Induction contour hardening
Induction contour hardening: Induction contour hardening of gear wheels belongs to effective heat treatment technologies especially recommended for high-tech applications in machinery, automotive, and aerospace industries.
In comparison with long-term, energy-consuming conventional heat treatment (carburizing and consequent quenching), its main positive features are characterized by high total efficiency, short duration, and relatively low energy consumption.
modeling of rapid induction heating
However, modeling the process is relatively complicated. The numerical model should contain both the multi-physic and non-linear formulation of the problem. The paper concentrates on the modeling of rapid induction heating being the first stage of the contour induction hardening process which is the time-consuming part of the computations.
It is taken into consideration that critical temperatures and consequently the hardening temperature is dependent on the velocity of the induction heating.
Numerical modeling of coupled non-linear electromagnetic and temperature fields is shortly presented. Investigations are provided for gear
wheels made of a special quality steel AISI 300M.
In order to evaluate the accuracy of the proposed approach, exemplary computations of the full induction contour hardening process are provided. The exemplary results are compared with the measurements and satisfactory accordance between them is achieved.
Induction Contour Hardening (ICH)
Induction Contour Hardening (ICH) of gear wheels is an innovative technological process making it possible to obtain a thin hardened zone along the whole working surface of teeth. The result is a hard microstructure in the contour zone and a less hard microstructure in the transition zone. The microstructure of the internal part of the gear wheel remains practically unchanged.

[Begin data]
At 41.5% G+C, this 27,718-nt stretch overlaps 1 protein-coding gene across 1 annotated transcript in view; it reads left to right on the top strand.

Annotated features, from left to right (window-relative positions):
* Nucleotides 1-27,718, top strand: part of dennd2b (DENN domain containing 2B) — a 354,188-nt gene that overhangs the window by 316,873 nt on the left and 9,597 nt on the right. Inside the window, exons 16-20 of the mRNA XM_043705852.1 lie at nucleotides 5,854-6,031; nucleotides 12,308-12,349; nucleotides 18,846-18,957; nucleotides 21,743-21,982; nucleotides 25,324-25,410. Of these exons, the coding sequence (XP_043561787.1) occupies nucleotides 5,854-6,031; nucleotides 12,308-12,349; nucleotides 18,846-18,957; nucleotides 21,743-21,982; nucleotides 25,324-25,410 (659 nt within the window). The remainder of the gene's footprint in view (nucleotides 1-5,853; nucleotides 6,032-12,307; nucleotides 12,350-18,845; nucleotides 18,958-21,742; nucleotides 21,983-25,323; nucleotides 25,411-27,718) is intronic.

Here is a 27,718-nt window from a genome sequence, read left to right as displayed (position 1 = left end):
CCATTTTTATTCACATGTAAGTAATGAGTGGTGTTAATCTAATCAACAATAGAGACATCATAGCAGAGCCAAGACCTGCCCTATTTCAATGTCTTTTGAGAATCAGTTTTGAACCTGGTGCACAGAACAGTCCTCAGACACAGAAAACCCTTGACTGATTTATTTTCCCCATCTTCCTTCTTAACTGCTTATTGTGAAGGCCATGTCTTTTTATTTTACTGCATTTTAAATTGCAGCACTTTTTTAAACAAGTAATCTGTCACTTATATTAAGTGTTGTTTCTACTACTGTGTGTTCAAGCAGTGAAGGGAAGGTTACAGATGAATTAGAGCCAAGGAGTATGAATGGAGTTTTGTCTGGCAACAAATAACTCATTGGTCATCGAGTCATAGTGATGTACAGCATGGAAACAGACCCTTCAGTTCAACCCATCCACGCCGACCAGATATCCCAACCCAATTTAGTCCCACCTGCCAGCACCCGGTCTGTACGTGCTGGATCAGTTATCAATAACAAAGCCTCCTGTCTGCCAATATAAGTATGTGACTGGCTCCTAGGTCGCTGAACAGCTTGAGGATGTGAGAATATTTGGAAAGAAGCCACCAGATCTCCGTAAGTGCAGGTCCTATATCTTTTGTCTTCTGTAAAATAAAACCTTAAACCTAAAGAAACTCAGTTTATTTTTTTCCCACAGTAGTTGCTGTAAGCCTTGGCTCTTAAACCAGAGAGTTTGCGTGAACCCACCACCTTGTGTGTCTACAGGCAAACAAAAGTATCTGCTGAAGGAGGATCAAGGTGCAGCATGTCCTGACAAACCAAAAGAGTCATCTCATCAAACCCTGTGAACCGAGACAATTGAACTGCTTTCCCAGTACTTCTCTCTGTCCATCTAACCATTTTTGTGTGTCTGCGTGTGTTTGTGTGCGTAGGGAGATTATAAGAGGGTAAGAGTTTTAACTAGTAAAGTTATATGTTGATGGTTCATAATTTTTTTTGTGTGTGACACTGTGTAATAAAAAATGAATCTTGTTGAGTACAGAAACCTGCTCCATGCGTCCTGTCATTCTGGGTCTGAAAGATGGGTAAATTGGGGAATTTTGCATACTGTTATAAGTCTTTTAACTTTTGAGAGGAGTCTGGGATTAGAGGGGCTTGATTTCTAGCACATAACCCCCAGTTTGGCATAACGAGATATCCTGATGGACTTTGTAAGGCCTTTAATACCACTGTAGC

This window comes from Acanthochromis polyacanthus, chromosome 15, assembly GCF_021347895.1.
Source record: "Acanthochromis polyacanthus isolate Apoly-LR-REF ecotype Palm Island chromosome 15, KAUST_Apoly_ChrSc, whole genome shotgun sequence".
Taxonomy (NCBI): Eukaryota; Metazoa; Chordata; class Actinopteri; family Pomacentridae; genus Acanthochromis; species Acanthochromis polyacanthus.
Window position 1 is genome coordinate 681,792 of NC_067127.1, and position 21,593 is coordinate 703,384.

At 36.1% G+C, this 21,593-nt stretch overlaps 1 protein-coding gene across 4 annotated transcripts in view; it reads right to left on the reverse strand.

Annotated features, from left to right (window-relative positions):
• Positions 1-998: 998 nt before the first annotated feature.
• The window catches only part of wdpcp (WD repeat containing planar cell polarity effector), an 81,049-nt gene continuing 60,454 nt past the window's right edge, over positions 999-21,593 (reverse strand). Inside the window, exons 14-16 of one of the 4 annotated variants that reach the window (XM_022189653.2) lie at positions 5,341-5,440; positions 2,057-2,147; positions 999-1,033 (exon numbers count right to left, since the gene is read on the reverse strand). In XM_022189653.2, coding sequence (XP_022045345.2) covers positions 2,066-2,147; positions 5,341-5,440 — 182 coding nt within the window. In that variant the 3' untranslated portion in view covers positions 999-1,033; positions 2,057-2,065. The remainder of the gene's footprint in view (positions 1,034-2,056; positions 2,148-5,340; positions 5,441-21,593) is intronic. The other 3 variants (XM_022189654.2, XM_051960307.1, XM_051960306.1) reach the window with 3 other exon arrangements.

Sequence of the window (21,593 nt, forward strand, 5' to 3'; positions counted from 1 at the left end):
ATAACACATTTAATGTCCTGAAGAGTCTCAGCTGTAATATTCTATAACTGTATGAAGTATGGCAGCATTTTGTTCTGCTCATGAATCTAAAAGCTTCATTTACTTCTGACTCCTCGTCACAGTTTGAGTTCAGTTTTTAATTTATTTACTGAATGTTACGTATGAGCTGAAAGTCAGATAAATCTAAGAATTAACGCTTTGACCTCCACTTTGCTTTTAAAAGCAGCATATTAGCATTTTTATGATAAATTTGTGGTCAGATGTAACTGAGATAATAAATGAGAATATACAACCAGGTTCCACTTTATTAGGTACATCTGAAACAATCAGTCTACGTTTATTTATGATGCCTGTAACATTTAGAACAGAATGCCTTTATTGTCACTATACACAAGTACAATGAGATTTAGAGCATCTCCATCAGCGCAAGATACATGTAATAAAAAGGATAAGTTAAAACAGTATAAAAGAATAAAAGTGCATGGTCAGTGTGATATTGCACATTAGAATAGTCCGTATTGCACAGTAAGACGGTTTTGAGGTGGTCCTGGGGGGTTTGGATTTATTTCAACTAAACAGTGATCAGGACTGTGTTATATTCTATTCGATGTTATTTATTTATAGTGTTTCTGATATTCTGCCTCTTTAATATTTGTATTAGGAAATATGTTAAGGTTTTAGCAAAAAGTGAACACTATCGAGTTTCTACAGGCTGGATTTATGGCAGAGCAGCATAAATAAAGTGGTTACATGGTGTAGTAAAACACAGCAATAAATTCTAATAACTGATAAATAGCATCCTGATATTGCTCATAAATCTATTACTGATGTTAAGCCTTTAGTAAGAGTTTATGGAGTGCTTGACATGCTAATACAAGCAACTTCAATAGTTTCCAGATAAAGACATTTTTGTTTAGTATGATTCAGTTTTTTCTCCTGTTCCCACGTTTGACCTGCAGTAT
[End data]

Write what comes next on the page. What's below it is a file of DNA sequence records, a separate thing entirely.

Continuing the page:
Such an environment-friendly heat treatment process is very effective. It is characterized by large productivity and low-specific energy consumption. It is more effective than a long-term, energy-consuming conventional heat treatment process of gear wheels consisting of carburizing and consequent quenching.
In many high-tech, industrial applications the crucial quality condition is the full uniform shape of the hardened contour zone. For the ICH of big gear wheels, such an expected result could be easily achieved by means of the Tooth-by-Tooth Induction Hardening (TTIH) method.
small gear wheels
However, for small gear wheels, such a method cannot be applied, and it is not so easy to obtain the uniform thickness of the hardened contour zone along with the whole tooth by ICH methods. The paper describes the full hardening process.
The induction heating stage of the ICH process can be realized mostly in one or two cycles. The one-cycle heating process consists of Single Frequency Induction Hardening (SFIH) or, more often, Simultaneous Dual Frequency Induction Hardening (SDFIH) in the medium frequency (MF) and high frequency (HF) electromagnetic fields.
MF induction heating
The two cycles process consists of MF induction heating first, followed by immediate shifting of the body between inductors, and then finally HF induction heating. The paper deals with this second kind of approach, which will be later defined as Consecutive Dual Frequency Induction Hardening (CDFIH).